The black hats would be the one's hurt as the white hat hackers would be working for the same purpose as the NSA.
I doubt my opponent really is arguing that we should ensure a well working market for criminals and oppressive governments.

"There is a fine difference between zero-day and vulnerabilities of human stupidity, poor firewall configuration, disgruntle employees, etc". Those are vulnerabilities that compromise the cyber-security of US."

Not quite, regardless of how competent the staff is, their software is still vulnerable if their is a zero day exploit involved.

"Zero-day are commonly describe as "potentials" because it can happen, but most of the time it doesn"t."

I won't deny that they aren't used most of the time, but that doesn't mean we shouldn't eliminate the risk of them being used.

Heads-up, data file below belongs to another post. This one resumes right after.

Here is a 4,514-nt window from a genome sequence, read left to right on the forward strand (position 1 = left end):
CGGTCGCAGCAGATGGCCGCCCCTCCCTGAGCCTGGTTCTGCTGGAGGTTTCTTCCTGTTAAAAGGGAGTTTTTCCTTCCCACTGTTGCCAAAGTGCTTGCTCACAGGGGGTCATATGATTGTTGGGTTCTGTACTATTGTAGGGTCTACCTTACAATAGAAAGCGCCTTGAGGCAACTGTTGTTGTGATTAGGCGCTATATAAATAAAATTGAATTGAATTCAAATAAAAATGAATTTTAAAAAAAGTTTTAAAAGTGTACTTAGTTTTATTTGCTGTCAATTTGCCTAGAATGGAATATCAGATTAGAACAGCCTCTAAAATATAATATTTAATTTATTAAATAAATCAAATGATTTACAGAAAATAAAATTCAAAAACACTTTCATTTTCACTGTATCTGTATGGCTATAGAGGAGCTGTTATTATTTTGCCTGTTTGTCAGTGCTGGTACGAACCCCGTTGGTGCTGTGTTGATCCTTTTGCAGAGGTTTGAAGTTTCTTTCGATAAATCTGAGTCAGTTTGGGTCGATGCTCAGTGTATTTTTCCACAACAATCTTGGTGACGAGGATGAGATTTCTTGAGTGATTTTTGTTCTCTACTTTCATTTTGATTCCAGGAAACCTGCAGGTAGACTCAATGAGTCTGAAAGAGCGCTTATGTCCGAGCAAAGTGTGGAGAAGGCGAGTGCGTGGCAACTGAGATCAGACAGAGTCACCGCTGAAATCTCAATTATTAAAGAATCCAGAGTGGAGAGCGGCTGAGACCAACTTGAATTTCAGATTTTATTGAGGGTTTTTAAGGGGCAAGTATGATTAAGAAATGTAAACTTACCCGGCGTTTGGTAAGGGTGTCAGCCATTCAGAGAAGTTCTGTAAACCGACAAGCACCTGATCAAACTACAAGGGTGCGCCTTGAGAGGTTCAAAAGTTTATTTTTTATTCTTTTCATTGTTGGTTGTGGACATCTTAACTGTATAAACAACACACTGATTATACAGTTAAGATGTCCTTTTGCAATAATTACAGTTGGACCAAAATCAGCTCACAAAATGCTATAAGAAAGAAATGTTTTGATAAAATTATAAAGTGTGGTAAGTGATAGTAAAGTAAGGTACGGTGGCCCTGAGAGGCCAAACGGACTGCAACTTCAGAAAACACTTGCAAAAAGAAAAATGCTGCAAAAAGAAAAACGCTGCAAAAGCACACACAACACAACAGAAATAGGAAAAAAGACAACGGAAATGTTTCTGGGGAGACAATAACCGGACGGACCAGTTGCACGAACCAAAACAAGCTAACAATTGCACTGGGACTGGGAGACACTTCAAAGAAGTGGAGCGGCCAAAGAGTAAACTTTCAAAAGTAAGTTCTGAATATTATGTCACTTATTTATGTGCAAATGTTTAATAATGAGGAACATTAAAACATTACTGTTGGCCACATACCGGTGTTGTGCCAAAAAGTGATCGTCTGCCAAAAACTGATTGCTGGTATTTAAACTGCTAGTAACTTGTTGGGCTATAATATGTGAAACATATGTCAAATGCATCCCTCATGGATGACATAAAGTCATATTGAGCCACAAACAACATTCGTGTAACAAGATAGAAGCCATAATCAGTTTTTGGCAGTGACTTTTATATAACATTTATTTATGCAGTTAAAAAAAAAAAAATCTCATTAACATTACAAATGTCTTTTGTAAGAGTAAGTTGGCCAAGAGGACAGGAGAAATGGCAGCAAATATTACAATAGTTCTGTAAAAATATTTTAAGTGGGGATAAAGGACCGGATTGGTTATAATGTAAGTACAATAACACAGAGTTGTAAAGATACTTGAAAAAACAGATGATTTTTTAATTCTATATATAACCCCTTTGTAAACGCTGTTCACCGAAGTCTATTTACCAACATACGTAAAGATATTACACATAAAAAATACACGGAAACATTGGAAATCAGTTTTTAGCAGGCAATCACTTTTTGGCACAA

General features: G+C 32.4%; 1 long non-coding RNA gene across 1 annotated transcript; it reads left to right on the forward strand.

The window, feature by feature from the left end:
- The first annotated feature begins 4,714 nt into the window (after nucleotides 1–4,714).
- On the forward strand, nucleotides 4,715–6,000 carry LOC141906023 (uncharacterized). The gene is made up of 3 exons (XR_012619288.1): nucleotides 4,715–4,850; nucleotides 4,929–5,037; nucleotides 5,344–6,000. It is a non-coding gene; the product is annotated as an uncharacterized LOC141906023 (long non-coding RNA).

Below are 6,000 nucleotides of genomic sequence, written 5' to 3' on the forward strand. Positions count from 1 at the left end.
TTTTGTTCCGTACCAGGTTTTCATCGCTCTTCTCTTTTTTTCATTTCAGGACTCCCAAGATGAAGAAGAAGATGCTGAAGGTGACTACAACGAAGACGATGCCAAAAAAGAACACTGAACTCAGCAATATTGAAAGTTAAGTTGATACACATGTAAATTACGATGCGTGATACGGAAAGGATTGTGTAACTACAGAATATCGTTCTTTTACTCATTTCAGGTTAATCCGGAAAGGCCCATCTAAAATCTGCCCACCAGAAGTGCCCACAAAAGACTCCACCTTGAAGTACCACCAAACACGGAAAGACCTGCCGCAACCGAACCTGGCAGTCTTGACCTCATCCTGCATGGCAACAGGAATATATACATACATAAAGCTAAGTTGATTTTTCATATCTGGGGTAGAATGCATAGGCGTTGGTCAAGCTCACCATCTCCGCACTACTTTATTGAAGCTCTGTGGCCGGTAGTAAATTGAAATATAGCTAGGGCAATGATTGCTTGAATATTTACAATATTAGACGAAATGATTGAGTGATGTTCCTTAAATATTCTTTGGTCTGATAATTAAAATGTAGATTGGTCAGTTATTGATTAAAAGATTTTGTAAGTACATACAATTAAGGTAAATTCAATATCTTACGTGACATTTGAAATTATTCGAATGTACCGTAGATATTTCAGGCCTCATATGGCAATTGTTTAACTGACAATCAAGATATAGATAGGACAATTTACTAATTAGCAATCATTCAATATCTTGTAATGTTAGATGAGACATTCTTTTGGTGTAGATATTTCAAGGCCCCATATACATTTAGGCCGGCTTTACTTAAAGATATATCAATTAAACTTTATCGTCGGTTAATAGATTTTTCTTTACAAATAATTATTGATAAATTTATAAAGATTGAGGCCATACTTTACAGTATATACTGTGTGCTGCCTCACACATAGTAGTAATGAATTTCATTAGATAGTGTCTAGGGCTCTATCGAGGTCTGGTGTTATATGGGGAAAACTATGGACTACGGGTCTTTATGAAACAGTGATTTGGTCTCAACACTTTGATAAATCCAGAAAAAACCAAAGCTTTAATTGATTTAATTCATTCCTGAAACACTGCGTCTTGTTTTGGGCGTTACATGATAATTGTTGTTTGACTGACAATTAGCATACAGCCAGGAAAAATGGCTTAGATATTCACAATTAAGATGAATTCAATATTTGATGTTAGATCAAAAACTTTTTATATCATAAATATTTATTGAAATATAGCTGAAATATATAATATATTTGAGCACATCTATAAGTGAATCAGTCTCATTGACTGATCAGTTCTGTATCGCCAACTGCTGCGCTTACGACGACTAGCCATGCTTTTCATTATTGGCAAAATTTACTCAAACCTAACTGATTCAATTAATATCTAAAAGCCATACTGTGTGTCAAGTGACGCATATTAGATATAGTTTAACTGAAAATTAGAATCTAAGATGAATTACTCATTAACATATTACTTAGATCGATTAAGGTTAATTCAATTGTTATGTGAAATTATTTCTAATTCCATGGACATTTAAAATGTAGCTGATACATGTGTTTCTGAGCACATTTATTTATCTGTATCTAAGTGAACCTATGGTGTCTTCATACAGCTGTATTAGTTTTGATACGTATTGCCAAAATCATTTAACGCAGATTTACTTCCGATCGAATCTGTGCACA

"Wait, what strengthen the security of the internet against other countries, criminal, and hackers?
Are countries, criminal, and hackers trying to harm and break the Internet itself?"

Lol no, bad wording on my part. But what is happening is that the software is at risk for being exploited which allows for cybercrime. Such as the ransomware mentioned in my first source. These zero days are targeting specific users often in order to steal information (eg. Credit cards)

The internet obviously can't be broken, that wouldn't make any sense and doesn't as it's just IPs connecting to common servers.

"Zero-day vulnerability has HUGE market for anybody to purchase, especially our trustee vendors "